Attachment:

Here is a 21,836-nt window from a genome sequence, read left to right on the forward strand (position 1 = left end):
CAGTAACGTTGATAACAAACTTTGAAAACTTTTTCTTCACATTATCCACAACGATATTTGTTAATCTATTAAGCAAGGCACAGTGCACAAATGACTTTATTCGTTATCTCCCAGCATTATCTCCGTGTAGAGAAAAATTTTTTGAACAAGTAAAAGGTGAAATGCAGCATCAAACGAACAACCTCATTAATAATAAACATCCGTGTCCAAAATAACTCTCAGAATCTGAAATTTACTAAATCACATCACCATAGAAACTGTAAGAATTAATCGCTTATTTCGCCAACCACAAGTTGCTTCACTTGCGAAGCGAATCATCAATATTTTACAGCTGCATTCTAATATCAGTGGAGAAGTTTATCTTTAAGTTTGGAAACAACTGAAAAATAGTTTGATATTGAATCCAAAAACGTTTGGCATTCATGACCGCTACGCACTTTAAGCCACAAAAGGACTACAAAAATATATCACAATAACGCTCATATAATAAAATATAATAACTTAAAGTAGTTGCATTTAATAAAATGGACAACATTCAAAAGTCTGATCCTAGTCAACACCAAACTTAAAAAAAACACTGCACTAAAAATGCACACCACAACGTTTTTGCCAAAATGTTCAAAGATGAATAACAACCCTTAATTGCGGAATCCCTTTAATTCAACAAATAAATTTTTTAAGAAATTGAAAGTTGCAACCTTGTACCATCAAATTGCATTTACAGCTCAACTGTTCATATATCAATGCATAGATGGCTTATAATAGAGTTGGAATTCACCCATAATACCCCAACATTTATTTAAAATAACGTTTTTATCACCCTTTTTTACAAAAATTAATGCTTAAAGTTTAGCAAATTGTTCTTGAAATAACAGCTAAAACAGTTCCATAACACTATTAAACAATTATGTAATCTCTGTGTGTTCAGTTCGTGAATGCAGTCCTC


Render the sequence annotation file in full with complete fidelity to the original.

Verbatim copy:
Here is a 21,836-nt window from a genome sequence, read left to right on the forward strand (position 1 = left end):
CAGTAACGTTGATAACAAACTTTGAAAACTTTTTCTTCACATTATCCACAACGATATTTGTTAATCTATTAAGCAAGGCACAGTGCACAAATGACTTTATTCGTTATCTCCCAGCATTATCTCCGTGTAGAGAAAAATTTTTTGAACAAGTAAAAGGTGAAATGCAGCATCAAACGAACAACCTCATTAATAATAAACATCCGTGTCCAAAATAACTCTCAGAATCTGAAATTTACTAAATCACATCACCATAGAAACTGTAAGAATTAATCGCTTATTTCGCCAACCACAAGTTGCTTCACTTGCGAAGCGAATCATCAATATTTTACAGCTGCATTCTAATATCAGTGGAGAAGTTTATCTTTAAGTTTGGAAACAACTGAAAAATAGTTTGATATTGAATCCAAAAACGTTTGGCATTCATGACCGCTACGCACTTTAAGCCACAAAAGGACTACAAAAATATATCACAATAACGCTCATATAATAAAATATAATAACTTAAAGTAGTTGCATTTAATAAAATGGACAACATTCAAAAGTCTGATCCTAGTCAACACCAAACTTAAAAAAAACACTGCACTAAAAATGCACACCACAACGTTTTTGCCAAAATGTTCAAAGATGAATAACAACCCTTAATTGCGGAATCCCTTTAATTCAACAAATAAATTTTTTAAGAAATTGAAAGTTGCAACCTTGTACCATCAAATTGCATTTACAGCTCAACTGTTCATATATCAATGCATAGATGGCTTATAATAGAGTTGGAATTCACCCATAATACCCCAACATTTATTTAAAATAACGTTTTTATCACCCTTTTTTACAAAAATTAATGCTTAAAGTTTAGCAAATTGTTCTTGAAATAACAGCTAAAACAGTTCCATAACACTATTAAACAATTATGTAATCTCTGTGTGTTCAGTTCGTGAATGCAGTCCTC